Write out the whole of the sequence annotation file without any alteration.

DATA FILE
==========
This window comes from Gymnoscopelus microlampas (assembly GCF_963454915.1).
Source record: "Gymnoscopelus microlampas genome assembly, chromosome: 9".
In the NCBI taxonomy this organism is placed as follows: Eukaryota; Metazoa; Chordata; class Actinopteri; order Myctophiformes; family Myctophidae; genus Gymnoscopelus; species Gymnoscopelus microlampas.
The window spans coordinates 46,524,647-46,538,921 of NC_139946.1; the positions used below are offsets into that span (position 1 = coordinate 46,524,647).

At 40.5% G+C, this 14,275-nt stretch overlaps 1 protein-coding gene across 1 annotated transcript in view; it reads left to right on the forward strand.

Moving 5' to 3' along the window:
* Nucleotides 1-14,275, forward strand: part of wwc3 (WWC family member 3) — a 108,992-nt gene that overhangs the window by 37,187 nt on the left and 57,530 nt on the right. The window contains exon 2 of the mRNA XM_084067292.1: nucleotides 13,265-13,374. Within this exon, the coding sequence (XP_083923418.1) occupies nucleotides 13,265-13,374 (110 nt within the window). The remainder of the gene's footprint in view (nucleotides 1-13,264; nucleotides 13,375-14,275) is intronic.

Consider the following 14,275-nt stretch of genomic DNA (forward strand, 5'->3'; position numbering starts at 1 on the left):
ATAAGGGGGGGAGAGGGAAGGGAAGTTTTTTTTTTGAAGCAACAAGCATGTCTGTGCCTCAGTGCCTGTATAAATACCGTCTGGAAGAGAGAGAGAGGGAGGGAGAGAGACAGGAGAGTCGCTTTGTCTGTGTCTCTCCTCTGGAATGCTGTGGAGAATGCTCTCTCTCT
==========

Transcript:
This window comes from Gymnoscopelus microlampas (assembly GCF_963454915.1).
Source record: "Gymnoscopelus microlampas genome assembly, chromosome: 9".
In the NCBI taxonomy this organism is placed as follows: Eukaryota; Metazoa; Chordata; class Actinopteri; order Myctophiformes; family Myctophidae; genus Gymnoscopelus; species Gymnoscopelus microlampas.
The window spans coordinates 46,524,647-46,538,921 of NC_139946.1; the positions used below are offsets into that span (position 1 = coordinate 46,524,647).

At 40.5% G+C, this 14,275-nt stretch overlaps 1 protein-coding gene across 1 annotated transcript in view; it reads left to right on the forward strand.

Moving 5' to 3' along the window:
* Nucleotides 1-14,275, forward strand: part of wwc3 (WWC family member 3) — a 108,992-nt gene that overhangs the window by 37,187 nt on the left and 57,530 nt on the right. The window contains exon 2 of the mRNA XM_084067292.1: nucleotides 13,265-13,374. Within this exon, the coding sequence (XP_083923418.1) occupies nucleotides 13,265-13,374 (110 nt within the window). The remainder of the gene's footprint in view (nucleotides 1-13,264; nucleotides 13,375-14,275) is intronic.

Consider the following 14,275-nt stretch of genomic DNA (forward strand, 5'->3'; position numbering starts at 1 on the left):
ATAAGGGGGGGAGAGGGAAGGGAAGTTTTTTTTTTGAAGCAACAAGCATGTCTGTGCCTCAGTGCCTGTATAAATACCGTCTGGAAGAGAGAGAGAGGGAGGGAGAGAGACAGGAGAGTCGCTTTGTCTGTGTCTCTCCTCTGGAATGCTGTGGAGAATGCTCTCTCTCT